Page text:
[Tweeters] Fir Island Game Range
garybletsch at yahoo.com
Fri Sep 30 04:51:23 PDT 2022
Greetings from Chautauqua County, NY. Thanks to one and all for the interesting discussion about the Montlake Fill or UBNA, if I have the toponymy right. At least there is some discussion about what trees to plant and what to remove.
As best I can tell, at the Fir Island Game Range, or Wylie Slough, habitat "improvement" continues to "progress" without much public discussion. This site has been the premier birding spot in Skagit County for a long time. In late July, the last time I birded there, signage stated that the site would be closed for all of August and September. That alone was enough to make me scratch my head--WDFW would close the place for the best shorebirding time of the year, but have it open just in time for hunting. That is usually how they roll at that agency--hook and bullet, hook and bullet.
A few days ago, a friend sent me some recent photos taken at the Game Range. The project there must have been completed a few days ahead of schedule. My friend was dismayed at what he saw. Apparently, the riparian corridor between the Headquarters Parking Area and the Dike Junction has been damaged, to say the least. Many of the good-sized trees were removed. That includes the big Sitka Spruce, a tree that has attracted all sorts of interesting birds over the years. Many alders were taken down, some of which had nest cavities used by Tree Swallows and Downy Woodpeckers.
The so-called Viewing Blind is apparently now clear of brush. I call this the Skull-Cracking Blind. Countless people have smashed their foreheads when trying to enter this absurdly low structure. A friend of mine nearly lost an eye after suffering a detached retina in such a mishap.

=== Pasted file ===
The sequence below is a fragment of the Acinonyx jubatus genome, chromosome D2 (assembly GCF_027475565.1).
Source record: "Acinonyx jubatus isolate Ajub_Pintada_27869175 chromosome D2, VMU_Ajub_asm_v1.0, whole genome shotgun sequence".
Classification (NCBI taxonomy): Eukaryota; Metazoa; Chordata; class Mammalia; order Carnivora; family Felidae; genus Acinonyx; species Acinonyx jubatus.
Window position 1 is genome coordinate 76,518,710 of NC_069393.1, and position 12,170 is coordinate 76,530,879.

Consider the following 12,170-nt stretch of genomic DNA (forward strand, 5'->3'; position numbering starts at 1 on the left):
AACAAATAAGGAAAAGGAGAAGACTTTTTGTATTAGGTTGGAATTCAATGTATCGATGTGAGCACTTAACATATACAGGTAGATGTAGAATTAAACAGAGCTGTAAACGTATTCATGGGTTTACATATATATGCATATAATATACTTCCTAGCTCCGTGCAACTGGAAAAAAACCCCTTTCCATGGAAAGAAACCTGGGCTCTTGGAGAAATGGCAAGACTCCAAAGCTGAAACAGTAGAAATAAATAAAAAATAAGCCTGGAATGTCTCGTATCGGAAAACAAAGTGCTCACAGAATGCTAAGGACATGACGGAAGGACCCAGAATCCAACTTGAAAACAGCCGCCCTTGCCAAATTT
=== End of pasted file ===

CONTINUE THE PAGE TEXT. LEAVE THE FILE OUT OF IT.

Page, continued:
Pardon the digression, but over the past few weeks, I have visited ten or twelve lovely blinds here in Chautauqua County, including a brand-new one that is nearly complete. They all have ample headspace, generous viewing ports, and comfy benches. It does not take Frank Lloyd Wright to design a blind. Nowhere in the world have I seen a blind like the one at the Game Range. Even in such places as Papua New Guinea and Madagascar, where the per capita income must rank among the lowest in the world, wildlife areas feature proper, roomy, comfortable blinds, or hides, as the British say.
I had been grumbling about the Skull-Cracking Blind for another reason. Since it was constructed, WDFW had allowed a towering growth of brush to obscure the view from the blind. Between retinal detachment and an opaque screen of vegetation, this structure offered a new twist on the meaning of "blind."
Now it seems that no one who succeeds in entering unscathed will complain for lack of view. The shoreline of the slough has been scalped.
It would be interesting to read some accounts and descriptions of the changes at the Game Range, if any birders visit there in the coming weeks, before waterfowl hunting gets going. It would be good to learn the status of the cattails in the main pond; those cattails had been slowly colonizing the mudflat, making it less and less attractive to shorebirds, and harder and harder for people to observe the ones present. That was the vegetation that I was hoping to see removed--not trees and brush!
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